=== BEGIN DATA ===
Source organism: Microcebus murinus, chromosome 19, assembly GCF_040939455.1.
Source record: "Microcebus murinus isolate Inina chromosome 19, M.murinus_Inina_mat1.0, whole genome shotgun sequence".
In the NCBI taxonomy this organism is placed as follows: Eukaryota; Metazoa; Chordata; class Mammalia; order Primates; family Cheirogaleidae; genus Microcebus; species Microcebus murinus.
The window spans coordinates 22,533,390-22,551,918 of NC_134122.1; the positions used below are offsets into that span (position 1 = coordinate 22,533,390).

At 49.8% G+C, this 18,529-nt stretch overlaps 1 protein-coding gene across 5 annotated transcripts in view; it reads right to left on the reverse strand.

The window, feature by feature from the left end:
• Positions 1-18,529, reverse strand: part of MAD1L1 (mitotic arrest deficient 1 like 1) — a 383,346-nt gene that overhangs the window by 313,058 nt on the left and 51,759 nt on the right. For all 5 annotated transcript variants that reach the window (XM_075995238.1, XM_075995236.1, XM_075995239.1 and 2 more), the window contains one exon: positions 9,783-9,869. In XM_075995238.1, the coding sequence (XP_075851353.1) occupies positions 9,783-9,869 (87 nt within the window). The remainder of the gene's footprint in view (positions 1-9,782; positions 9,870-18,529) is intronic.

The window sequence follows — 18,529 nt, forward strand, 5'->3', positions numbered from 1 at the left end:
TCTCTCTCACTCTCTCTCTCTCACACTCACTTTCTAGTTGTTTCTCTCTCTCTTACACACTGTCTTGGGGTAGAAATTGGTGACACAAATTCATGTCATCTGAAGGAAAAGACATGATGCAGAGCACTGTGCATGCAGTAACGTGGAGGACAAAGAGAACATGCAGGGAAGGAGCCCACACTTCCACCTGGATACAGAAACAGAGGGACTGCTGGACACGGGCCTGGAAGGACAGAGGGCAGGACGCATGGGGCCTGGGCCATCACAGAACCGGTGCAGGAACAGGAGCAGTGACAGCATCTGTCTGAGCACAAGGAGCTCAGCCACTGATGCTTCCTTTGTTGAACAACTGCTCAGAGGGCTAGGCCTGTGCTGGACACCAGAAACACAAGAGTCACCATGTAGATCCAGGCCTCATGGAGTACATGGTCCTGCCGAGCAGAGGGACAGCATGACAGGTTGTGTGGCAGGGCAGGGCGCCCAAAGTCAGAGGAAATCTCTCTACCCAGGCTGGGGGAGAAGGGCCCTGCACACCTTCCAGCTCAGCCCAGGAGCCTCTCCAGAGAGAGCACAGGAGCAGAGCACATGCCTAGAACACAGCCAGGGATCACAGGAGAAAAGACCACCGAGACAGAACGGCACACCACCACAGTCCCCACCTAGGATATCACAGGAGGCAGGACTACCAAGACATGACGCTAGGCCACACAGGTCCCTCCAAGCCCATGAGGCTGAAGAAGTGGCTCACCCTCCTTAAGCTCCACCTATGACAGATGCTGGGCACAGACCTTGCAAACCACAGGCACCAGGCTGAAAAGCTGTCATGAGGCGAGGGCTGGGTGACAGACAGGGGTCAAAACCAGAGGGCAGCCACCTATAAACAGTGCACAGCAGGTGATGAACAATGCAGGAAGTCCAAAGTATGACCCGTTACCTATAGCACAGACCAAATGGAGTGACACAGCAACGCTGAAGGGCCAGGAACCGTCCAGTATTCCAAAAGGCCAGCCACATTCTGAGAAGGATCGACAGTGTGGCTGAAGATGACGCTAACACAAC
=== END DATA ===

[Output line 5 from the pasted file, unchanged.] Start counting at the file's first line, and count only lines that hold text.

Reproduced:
At 49.8% G+C, this 18,529-nt stretch overlaps 1 protein-coding gene across 5 annotated transcripts in view; it reads right to left on the reverse strand.